In the House, Spence had an additional advantage, according to his longtime chief of staff, Craig Metz. Spence, said Metz, was close friends with U.S. Rep. C. W. Bill Young, R-Fla., who was the senior defense appropriator.

“Young said, ‘Whatever Floyd authorizes, it will be appropriated,’” said Metz, meaning that Young would ensure the Appropriations Committee provided funding for all of the projects Spence prioritized in the National Defense Authorization Act each year.

South Carolina is home to military bases, from Beaufort to Charleston, Columbia and Sumter.

“We would coordinate with other members of the delegation and military people, too, so we could be consistent in trying to do as much as we could for South Carolina, the bases and different missions we had there,” Metz explained. “We were very successful in that.”

None of these members of Congress were in office in 2010, when longtime House Budget Chairman John Spratt, a Democrat, lost re-election in that year’s Republican wave.

He had, in part, become a casualty of the declining interest in committee chairmen and what value they had for their districts when public opinion of Washington had fallen in such low regard.

“Spratt always ran as, ‘as budget chairman, budget ranking member, I've delivered for the 5th District,’” recalled Nu Wexler, who worked for Hollings, the S.C. Democratic Party and Spratt’s final re-election race. “There was a point in the 2010 campaign where we realized that some voters equated ‘delivering for the district’ with government spending ... some voters saw that as just government waste.”

A different kind of chairman

Josh Kimbrell, the Spartanburg GOP chairman and a radio talk show host, said Gowdy was joining the ranks of outspoken conservative congressmen representing the “Fighting Fourth,” the GOP stronghold anchored by Greenville and Spartanburg.

Before tea party star Jim DeMint jumped to the U.S. Senate, he represented the 4th Congressional District. Prior to his revival as a moderate environmentalist, 4th District Rep. Bob Inglis was calling for then-President Bill Clinton’s impeachment.

“We’ve always wanted our congressmen to have an outsized influence,” Kimbrell said. “This is a district that wants people to go fight the status quo, fight the way government works.”

Gowdy, a  former prosecutor and solicitor, is already a household name thanks to his chairmanship of the temporary committee to investigate the 2012 attack on the U.S. Consulate in Benghazi, Libya. The panel uncovered Hillary Clinton's private email server and became a partisan lighting rod.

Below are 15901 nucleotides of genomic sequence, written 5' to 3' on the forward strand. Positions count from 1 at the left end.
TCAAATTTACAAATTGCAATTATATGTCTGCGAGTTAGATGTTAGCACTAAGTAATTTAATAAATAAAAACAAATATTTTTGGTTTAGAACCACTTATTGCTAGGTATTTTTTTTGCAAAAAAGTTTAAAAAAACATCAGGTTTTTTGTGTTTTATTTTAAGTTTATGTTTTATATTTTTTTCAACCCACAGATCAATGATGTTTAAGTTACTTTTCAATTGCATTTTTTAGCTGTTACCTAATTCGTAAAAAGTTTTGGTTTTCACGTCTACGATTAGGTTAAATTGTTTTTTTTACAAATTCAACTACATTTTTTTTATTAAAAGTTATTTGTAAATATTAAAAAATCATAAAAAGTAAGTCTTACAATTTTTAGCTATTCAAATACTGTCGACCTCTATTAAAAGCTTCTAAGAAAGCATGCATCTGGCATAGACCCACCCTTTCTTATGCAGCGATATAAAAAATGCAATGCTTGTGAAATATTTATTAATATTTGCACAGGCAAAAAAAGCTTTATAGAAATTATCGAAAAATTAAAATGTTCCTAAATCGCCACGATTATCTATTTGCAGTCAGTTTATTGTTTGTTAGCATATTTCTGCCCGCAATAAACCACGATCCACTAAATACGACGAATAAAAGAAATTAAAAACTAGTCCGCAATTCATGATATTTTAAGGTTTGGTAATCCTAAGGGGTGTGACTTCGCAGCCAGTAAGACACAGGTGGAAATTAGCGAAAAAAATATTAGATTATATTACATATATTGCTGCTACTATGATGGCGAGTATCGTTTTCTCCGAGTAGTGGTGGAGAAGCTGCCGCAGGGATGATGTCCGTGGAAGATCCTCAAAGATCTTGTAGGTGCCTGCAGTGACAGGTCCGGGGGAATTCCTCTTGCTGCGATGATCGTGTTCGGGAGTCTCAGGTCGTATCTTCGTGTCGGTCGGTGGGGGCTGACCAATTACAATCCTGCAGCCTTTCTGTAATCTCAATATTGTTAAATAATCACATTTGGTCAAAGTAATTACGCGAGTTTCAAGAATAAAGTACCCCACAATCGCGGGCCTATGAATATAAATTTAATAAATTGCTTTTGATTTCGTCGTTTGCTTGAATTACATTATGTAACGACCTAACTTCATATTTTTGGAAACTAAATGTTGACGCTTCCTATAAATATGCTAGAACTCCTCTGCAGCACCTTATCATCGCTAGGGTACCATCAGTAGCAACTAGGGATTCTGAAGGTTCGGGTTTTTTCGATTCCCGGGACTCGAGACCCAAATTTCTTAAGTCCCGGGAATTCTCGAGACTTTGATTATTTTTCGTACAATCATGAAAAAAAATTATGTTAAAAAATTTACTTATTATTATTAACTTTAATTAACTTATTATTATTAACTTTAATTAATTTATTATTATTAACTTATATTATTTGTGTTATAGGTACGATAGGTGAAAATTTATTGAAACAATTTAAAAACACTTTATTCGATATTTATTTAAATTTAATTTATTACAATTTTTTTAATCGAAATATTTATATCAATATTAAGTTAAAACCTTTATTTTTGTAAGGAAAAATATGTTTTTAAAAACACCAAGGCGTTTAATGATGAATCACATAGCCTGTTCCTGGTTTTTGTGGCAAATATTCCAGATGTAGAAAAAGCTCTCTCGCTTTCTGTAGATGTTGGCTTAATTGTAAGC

Some South Carolina Republicans might be hoping for Gowdy to take advantage of the Oversight and Government Reform Committee's far-reaching jurisdiction to probe other hot-button issues that get regular airtime on cable news. But Gowdy indicated that his constituents shouldn't expect the panel to be as visible as the Benghazi Committee, or as it has been under previous Republican chairmen.

Instead, he said he'll focus more on the "reform" aspect of the committee's jurisdiction.

He can't offer earmarks or protection of specific parochial interests, but what he can give his constituents is a congressman with a reputation of being fair.

"Success, to me, is having people say, 'That was a fair hearing,' (and) 'even though reasonable minds can differ on how they would address this issue, this was an issue worth highlighting,'" Gowdy said. "What is not successful to me is, 'Go find the most recent headline and then chase it by having a full committee hearing.'"

As for what he’s heard from people back home so far, Gowdy described the response as fairly subdued.

“Everyone is incredibly polite on both sides of the political spectrum," he said. "Those who follow politics closely will say, ‘It’s a difficult assignment.’”

Emma Dumain is The Post and Courier's Washington correspondent. Reach her at 843-834-0419 and follow her @emma_dumain.